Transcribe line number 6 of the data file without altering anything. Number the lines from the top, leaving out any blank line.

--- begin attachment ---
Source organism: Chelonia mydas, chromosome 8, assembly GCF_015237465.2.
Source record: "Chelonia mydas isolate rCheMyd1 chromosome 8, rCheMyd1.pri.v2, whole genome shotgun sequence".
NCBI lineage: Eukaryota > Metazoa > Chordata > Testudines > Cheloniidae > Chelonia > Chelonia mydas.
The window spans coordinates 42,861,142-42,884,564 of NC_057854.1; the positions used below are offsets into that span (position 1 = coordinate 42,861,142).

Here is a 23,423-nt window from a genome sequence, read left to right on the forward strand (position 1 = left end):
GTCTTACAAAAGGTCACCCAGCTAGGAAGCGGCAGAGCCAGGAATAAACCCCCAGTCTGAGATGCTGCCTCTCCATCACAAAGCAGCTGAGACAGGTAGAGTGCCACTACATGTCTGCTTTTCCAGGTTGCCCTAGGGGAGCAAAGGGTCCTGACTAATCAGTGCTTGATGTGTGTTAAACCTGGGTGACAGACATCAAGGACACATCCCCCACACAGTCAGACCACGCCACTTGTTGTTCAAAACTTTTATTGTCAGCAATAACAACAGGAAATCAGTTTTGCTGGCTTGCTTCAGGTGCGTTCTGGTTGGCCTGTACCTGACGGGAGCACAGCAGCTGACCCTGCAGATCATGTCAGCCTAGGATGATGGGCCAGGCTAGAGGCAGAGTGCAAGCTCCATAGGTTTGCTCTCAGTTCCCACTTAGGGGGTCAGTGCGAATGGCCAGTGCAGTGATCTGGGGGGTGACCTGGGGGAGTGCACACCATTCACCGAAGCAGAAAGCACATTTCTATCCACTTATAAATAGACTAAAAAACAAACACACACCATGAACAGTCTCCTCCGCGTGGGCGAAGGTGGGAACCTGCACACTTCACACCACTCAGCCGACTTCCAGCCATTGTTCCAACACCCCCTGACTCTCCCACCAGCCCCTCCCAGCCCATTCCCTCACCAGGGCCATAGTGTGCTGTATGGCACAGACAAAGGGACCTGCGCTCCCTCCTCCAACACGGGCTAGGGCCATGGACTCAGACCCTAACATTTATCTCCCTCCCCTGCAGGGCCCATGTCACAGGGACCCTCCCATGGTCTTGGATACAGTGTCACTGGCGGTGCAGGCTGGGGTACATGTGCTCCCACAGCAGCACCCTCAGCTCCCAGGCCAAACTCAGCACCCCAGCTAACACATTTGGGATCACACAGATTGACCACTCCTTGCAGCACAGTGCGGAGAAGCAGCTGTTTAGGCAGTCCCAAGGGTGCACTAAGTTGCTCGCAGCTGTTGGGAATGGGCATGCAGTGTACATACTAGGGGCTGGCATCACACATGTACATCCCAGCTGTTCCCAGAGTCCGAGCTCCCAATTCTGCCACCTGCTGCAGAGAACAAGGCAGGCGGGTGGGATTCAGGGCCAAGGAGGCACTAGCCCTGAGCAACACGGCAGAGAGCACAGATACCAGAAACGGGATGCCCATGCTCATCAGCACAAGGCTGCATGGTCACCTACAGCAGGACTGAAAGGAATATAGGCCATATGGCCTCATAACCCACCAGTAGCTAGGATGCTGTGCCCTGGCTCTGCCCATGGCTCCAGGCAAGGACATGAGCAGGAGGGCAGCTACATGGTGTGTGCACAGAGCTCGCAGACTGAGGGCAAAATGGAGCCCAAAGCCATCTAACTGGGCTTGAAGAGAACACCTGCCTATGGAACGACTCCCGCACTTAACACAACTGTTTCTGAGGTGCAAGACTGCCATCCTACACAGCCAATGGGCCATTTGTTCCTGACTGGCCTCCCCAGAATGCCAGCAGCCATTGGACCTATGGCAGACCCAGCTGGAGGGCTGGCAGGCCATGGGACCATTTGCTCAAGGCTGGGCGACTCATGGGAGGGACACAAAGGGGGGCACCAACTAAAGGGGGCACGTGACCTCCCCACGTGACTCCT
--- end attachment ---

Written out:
GTCTTACAAAAGGTCACCCAGCTAGGAAGCGGCAGAGCCAGGAATAAACCCCCAGTCTGAGATGCTGCCTCTCCATCACAAAGCAGCTGAGACAGGTAGAGTGCCACTACATGTCTGCTTTTCCAGGTTGCCCTAGGGGAGCAAAGGGTCCTGACTAATCAGTGCTTGATGTGTGTTAAACCTGGGTGACAGACATCAAGGACACATCCCCCACACAGTCAGACCACGCCACTTGTTGTTCAAAACTTTTATTGTCAGCAATAACAACAGGAAATCAGTTTTGCTGGCTTGCTTCAGGTGCGTTCTGGTTGGCCTGTACCTGACGGGAGCACAGCAGCTGACCCTGCAGATCATGTCAGCCTAGGATGATGGGCCAGGCTAGAGGCAGAGTGCAAGCTCCATAGGTTTGCTCTCAGTTCCCACTTAGGGGGTCAGTGCGAATGGCCAGTGCAGTGATCTGGGGGGTGACCTGGGGGAGTGCACACCATTCACCGAAGCAGAAAGCACATTTCTATCCACTTATAAATAGACTAAAAAACAAACACACACCATGAACAGTCTCCTCCGCGTGGGCGAAGGTGGGAACCTGCACACTTCACACCACTCAGCCGACTTCCAGCCATTGTTCCAACACCCCCTGACTCTCCCACCAGCCCCTCCCAGCCCATTCCCTCACCAGGGCCATAGTGTGCTGTATGGCACAGACAAAGGGACCTGCGCTCCCTCCTCCAACACGGGCTAGGGCCATGGACTCAGACCCTAACATTTATCTCCCTCCCCTGCAGGGCCCATGTCACAGGGACCCTCCCATGGTCTTGGATACAGTGTCACTGGCGGTGCAGGCTGGGGTACATGTGCTCCCACAGCAGCACCCTCAGCTCCCAGGCCAAACTCAGCACCCCAGCTAACACATTTGGGATCACACAGATTGACCACTCCTTGCAGCACAGTGCGGAGAAGCAGCTGTTTAGGCAGTCCCAAGGGTGCACTAAGTTGCTCGCAGCTGTTGGGAATGGGCATGCAGTGTACATACTAGGGGCTGGCATCACACATGTACATCCCAGCTGTTCCCAGAGTCCGAGCTCCCAATTCTGCCACCTGCTGCAGAGAACAAGGCAGGCGGGTGGGATTCAGGGCCAAGGAGGCACTAGCCCTGAGCAACACGGCAGAGAGCACAGATACCAGAAACGGGATGCCCATGCTCATCAGCACAAGGCTGCATGGTCACCTACAGCAGGACTGAAAGGAATATAGGCCATATGGCCTCATAACCCACCAGTAGCTAGGATGCTGTGCCCTGGCTCTGCCCATGGCTCCAGGCAAGGACATGAGCAGGAGGGCAGCTACATGGTGTGTGCACAGAGCTCGCAGACTGAGGGCAAAATGGAGCCCAAAGCCATCTAACTGGGCTTGAAGAGAACACCTGCCTATGGAACGACTCCCGCACTTAACACAACTGTTTCTGAGGTGCAAGACTGCCATCCTACACAGCCAATGGGCCATTTGTTCCTGACTGGCCTCCCCAGAATGCCAGCAGCCATTGGACCTATGGCAGACCCAGCTGGAGGGCTGGCAGGCCATGGGACCATTTGCTCAAGGCTGGGCGACTCATGGGAGGGACACAAAGGGGGGCACCAACTAAAGGGGGCACGTGACCTCCCCACGTGACTCCT